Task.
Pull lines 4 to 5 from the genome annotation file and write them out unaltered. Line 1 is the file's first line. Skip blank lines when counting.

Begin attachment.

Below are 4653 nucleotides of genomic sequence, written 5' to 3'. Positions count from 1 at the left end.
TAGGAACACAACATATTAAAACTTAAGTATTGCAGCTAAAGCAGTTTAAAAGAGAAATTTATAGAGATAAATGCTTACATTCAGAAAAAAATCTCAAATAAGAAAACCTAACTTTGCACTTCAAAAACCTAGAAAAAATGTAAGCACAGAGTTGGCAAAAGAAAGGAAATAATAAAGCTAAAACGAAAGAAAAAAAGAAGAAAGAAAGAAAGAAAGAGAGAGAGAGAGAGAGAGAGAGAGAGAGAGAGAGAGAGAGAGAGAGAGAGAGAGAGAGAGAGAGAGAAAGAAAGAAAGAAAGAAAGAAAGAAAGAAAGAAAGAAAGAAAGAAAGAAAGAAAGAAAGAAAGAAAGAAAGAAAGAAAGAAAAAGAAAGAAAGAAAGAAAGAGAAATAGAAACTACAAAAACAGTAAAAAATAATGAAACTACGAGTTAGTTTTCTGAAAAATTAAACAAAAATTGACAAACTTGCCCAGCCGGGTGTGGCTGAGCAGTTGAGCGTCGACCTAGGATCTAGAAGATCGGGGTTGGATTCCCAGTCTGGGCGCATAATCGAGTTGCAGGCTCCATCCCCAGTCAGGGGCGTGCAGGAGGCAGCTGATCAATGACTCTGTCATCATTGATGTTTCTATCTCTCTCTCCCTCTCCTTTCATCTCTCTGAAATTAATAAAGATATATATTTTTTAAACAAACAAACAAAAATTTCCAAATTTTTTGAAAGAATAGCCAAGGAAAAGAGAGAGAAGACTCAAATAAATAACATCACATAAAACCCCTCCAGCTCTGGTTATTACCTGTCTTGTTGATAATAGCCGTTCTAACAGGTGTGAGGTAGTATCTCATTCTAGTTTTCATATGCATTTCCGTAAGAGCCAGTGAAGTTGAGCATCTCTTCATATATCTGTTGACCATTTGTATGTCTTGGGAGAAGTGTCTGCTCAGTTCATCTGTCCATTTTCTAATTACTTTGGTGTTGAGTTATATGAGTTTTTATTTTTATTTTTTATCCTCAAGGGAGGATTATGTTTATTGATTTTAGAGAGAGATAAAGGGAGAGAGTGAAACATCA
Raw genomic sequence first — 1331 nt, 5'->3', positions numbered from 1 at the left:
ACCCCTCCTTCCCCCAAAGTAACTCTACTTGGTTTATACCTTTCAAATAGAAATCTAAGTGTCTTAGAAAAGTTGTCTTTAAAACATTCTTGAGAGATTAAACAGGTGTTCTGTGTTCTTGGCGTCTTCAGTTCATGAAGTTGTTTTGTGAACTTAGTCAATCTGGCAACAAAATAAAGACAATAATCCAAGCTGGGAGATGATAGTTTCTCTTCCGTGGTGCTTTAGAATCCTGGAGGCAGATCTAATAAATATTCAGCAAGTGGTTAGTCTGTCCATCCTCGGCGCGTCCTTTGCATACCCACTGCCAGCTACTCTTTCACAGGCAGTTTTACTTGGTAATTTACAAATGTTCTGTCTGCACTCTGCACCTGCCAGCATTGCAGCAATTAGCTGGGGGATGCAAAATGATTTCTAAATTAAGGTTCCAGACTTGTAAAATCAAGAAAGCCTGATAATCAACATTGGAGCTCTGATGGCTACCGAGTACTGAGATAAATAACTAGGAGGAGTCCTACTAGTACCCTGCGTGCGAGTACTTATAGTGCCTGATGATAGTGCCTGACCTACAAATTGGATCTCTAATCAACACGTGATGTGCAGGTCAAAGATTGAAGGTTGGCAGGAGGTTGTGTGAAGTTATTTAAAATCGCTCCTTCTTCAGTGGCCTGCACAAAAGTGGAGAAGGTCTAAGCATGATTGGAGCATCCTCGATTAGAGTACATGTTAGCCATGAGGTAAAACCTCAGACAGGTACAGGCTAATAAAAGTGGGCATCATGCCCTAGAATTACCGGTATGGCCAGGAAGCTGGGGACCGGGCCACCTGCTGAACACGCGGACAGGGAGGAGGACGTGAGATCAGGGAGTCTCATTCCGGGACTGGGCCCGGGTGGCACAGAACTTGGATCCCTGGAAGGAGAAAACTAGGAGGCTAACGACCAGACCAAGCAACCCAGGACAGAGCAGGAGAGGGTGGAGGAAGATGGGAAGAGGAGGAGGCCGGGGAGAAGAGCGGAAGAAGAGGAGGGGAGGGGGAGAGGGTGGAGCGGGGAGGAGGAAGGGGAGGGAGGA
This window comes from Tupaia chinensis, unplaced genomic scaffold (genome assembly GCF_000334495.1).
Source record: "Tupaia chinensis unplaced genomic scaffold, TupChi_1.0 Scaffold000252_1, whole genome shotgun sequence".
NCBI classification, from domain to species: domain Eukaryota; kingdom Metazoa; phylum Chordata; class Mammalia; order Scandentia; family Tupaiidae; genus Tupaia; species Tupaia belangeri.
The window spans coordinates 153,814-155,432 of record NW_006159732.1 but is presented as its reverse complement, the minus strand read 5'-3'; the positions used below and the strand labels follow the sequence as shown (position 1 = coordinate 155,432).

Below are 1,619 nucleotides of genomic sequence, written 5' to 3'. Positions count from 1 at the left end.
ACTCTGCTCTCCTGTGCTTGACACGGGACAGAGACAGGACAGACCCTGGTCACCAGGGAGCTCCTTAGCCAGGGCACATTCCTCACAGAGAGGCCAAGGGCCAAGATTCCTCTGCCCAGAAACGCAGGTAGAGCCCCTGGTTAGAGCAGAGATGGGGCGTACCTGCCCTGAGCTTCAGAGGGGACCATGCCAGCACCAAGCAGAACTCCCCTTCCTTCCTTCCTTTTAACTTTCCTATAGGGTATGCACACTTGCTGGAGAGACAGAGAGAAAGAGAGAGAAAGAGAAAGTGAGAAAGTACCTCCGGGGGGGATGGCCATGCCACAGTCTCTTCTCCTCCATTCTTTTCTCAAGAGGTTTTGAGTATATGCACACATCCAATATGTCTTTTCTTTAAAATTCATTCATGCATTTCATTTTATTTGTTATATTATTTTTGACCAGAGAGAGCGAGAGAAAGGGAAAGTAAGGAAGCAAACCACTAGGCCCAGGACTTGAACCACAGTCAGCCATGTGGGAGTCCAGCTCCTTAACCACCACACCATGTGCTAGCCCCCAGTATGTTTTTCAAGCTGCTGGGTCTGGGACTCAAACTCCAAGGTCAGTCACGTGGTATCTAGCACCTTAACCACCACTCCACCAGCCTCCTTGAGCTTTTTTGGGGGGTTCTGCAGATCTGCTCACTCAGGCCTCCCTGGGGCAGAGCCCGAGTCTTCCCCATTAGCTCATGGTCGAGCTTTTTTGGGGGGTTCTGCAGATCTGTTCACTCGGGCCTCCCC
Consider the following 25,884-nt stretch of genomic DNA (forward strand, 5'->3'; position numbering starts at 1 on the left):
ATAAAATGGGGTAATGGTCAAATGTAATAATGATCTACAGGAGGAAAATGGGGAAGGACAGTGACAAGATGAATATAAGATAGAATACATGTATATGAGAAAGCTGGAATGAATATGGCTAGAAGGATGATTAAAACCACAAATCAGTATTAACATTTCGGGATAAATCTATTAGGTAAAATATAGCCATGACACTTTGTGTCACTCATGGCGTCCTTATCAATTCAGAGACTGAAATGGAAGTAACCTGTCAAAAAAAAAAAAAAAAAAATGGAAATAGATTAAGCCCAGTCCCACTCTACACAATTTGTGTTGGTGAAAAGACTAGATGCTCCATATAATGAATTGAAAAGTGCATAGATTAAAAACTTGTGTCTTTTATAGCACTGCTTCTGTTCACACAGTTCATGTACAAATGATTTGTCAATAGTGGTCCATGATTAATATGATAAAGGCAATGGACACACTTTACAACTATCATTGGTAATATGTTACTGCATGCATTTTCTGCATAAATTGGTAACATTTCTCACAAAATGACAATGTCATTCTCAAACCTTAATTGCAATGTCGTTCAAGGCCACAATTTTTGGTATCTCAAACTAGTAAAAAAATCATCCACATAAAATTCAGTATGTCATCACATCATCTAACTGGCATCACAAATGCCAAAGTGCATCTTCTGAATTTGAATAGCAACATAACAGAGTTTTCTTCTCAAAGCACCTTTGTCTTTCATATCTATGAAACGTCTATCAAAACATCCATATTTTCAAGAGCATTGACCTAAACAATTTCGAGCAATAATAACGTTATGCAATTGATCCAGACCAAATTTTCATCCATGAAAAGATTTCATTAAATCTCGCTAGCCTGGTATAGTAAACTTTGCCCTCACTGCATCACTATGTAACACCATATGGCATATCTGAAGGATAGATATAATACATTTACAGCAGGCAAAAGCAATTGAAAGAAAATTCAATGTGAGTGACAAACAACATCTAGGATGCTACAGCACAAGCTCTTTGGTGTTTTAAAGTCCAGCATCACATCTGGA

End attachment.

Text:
ACCCCTCCTTCCCCCAAAGTAACTCTACTTGGTTTATACCTTTCAAATAGAAATCTAAGTGTCTTAGAAAAGTTGTCTTTAAAACATTCTTGAGAGATTAAACAGGTGTTCTGTGTTCTTGGCGTCTTCAGTTCATGAAGTTGTTTTGTGAACTTAGTCAATCTGGCAACAAAATAAAGACAATAATCCAAGCTGGGAGATGATAGTTTCTCTTCCGTGGTGCTTTAGAATCCTGGAGGCAGATCTAATAAATATTCAGCAAGTGGTTAGTCTGTCCATCCTCGGCGCGTCCTTTGCATACCCACTGCCAGCTACTCTTTCACAGGCAGTTTTACTTGGTAATTTACAAATGTTCTGTCTGCACTCTGCACCTGCCAGCATTGCAGCAATTAGCTGGGGGATGCAAAATGATTTCTAAATTAAGGTTCCAGACTTGTAAAATCAAGAAAGCCTGATAATCAACATTGGAGCTCTGATGGCTACCGAGTACTGAGATAAATAACTAGGAGGAGTCCTACTAGTACCCTGCGTGCGAGTACTTATAGTGCCTGATGATAGTGCCTGACCTACAAATTGGATCTCTAATCAACACGTGATGTGCAGGTCAAAGATTGAAGGTTGGCAGGAGGTTGTGTGAAGTTATTTAAAATCGCTCCTTCTTCAGTGGCCTGCACAAAAGTGGAGAAGGTCTAAGCATGATTGGAGCATCCTCGATTAGAGTACATGTTAGCCATGAGGTAAAACCTCAGACAGGTACAGGCTAATAAAAGTGGGCATCATGCCCTAGAATTACCGGTATGGCCAGGAAGCTGGGGACCGGGCCACCTGCTGAACACGCGGACAGGGAGGAGGACGTGAGATCAGGGAGTCTCATTCCGGGACTGGGCCCGGGTGGCACAGAACTTGGATCCCTGGAAGGAGAAAACTAGGAGGCTAACGACCAGACCAAGCAACCCAGGACAGAGCAGGAGAGGGTGGAGGAAGATGGGAAGAGGAGGAGGCCGGGGAGAAGAGCGGAAGAAGAGGAGGGGAGGGGGAGAGGGTGGAGCGGGGAGGAGGAAGGGGAGGGAGGA
This window comes from Tupaia chinensis, unplaced genomic scaffold (genome assembly GCF_000334495.1).